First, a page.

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Remote Sensing Assessment of Forest Fragmentation

IGRE, then CEITA (The Center for Environmental Information Technology and Applications) conducted a remote sensing study to map and assess the forest cover of the Fort Custer Training Center (FCTC) near Battle Creek, Michigan. Landsat-5 and Landsat-7 satellite digital imagery was obtained for 1996 and 1999, and provided the basis to map the forestlands of the FCTC, particularly the mature, closed-canopy forestlands. Landsat imagery from the Thematic Mapper TM sensor covers a geographic area of approximately 10,000 statute miles, and hence a large-area analysis could be performed.  The mature, closed-canopy forestlands included the saw and pole timber classes of the woodlands whose tree crowns form a closed or continuous canopy of forest cover. These forestlands on the 12-square mile, military training center in Augusta, Michigan (Figure 1) represents one of the largest distributions of woodlands within the southwestern region of the State of Michigan. On Figure 1, the green-colored areas on the map in the vicinity of Fort Custer represent forestlands.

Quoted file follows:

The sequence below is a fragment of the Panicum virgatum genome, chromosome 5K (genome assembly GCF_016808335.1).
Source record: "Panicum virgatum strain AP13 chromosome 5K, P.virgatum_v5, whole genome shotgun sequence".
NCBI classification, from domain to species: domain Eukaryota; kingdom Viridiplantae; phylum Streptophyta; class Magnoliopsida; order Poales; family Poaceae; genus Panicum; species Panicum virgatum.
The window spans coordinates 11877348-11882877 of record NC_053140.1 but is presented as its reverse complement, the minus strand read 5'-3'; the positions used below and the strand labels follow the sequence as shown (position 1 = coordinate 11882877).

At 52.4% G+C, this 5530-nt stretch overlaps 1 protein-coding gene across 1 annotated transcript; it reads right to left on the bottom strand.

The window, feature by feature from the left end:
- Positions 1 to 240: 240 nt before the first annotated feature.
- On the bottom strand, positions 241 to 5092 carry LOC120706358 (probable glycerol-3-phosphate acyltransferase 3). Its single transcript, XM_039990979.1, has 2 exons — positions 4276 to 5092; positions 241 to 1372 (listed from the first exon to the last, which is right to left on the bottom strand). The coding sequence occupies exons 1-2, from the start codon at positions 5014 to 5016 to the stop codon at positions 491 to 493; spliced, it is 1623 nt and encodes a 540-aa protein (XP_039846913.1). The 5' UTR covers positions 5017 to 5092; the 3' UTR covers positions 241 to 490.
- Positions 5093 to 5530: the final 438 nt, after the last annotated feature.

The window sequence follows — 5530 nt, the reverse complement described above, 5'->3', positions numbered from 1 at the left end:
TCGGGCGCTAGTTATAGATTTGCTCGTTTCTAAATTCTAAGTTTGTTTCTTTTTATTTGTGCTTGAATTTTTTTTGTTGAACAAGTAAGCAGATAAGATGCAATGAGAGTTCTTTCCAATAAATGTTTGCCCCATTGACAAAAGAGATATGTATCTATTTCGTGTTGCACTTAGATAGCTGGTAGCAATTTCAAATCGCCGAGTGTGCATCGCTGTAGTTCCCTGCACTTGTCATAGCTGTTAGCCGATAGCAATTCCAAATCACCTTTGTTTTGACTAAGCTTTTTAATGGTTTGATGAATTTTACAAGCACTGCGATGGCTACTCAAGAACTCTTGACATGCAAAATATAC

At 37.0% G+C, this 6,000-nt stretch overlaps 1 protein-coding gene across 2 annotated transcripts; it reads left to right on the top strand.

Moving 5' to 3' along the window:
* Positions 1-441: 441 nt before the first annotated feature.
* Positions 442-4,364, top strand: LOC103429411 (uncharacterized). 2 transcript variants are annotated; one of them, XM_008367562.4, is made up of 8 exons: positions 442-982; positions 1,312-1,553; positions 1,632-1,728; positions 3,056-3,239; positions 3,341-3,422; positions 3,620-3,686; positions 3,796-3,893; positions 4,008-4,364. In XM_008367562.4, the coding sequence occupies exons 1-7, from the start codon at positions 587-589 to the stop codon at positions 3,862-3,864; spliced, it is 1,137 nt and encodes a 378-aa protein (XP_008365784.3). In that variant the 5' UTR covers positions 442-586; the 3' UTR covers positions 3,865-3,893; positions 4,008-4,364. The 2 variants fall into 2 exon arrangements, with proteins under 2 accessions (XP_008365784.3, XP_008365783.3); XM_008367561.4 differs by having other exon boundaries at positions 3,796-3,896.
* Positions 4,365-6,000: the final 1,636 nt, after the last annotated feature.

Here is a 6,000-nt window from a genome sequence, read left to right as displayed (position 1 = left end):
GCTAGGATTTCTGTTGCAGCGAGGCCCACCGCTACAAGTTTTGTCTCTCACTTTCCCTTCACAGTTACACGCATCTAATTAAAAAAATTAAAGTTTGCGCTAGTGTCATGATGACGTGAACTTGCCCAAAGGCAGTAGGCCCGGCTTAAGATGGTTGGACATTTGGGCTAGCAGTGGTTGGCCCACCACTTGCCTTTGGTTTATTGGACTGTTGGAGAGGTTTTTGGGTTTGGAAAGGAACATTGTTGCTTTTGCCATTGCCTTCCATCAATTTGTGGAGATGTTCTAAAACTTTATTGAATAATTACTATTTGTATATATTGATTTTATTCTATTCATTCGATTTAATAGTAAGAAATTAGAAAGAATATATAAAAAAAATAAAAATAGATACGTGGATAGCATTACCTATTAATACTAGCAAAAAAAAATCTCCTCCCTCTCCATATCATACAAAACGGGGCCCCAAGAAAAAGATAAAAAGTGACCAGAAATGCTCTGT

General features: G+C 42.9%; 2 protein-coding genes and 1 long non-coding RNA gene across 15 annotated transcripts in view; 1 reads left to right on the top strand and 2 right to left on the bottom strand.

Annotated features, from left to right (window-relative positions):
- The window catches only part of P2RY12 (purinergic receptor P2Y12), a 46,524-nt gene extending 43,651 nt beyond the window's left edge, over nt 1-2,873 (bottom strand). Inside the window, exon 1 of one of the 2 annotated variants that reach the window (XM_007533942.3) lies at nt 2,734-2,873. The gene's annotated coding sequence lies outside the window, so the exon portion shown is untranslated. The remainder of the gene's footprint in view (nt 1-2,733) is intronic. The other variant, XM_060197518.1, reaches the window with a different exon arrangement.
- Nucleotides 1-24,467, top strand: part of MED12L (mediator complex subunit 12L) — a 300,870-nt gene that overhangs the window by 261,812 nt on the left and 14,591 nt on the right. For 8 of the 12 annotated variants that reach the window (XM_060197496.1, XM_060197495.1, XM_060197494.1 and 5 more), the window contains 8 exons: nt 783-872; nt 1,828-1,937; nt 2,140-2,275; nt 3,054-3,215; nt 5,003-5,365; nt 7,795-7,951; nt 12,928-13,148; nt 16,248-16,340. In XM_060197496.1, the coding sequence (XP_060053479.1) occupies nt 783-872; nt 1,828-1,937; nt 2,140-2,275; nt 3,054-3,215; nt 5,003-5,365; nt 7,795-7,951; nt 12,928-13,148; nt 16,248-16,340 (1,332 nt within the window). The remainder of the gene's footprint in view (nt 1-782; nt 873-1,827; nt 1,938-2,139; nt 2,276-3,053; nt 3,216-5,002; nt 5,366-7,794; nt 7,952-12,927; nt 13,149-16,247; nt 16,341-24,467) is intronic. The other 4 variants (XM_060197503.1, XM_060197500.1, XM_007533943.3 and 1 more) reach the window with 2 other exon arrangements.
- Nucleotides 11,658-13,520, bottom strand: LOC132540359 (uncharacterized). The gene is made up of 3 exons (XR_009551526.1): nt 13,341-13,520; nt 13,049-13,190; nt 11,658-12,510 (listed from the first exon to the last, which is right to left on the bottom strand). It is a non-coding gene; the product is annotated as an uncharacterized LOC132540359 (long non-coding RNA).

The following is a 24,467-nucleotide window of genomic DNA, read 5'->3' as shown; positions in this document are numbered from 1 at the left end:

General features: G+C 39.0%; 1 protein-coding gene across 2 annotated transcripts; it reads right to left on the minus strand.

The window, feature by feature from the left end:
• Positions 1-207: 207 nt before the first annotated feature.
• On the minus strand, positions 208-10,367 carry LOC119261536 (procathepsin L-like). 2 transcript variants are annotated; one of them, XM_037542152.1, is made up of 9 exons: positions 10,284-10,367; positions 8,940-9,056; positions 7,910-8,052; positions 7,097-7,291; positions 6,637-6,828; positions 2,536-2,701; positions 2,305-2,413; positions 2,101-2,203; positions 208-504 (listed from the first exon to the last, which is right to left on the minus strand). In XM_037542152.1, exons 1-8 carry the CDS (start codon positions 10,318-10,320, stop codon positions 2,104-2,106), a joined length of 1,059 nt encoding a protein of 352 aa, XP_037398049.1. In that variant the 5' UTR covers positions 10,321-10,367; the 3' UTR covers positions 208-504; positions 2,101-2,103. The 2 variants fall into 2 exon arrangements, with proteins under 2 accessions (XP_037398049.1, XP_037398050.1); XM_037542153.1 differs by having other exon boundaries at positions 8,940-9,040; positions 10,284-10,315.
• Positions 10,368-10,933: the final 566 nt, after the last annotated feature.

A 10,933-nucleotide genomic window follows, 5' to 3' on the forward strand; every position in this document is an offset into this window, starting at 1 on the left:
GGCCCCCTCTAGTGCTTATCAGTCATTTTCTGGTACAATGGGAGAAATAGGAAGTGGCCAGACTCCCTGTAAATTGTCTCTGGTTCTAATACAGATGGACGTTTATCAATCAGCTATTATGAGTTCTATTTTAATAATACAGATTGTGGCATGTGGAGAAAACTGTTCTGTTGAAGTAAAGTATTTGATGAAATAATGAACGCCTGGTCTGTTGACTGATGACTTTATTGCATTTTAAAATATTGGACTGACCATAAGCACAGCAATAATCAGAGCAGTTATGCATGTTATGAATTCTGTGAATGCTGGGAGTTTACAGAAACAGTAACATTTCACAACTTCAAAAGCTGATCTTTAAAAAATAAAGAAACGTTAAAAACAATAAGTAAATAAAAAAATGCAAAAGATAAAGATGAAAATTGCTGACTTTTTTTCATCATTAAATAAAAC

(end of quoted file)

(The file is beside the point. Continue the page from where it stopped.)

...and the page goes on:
The objectives of this forest fragmentation study were to:

  • Assess the use of the two Landsat satellite scenes for mapping the forest cover in 1996 and 1999, and compare these forestlands to other large tracts of forests in the vicinity of the FCTC.
  • Utilize computer-assisted classification techniques and the digital Landsat imagery, to classify the current land use/land cover, including the forestlands.
  • Map the successional changes in the woodlands on the Fort and in the immediate area using six sets of historical aerial photographs that date back to 1938.
  • Use geographic information system techniques to define interior forest areas within the forestlands of Fort Custer that may buffer the forest-interior nesting birds from nest parasitism and nest predation. 

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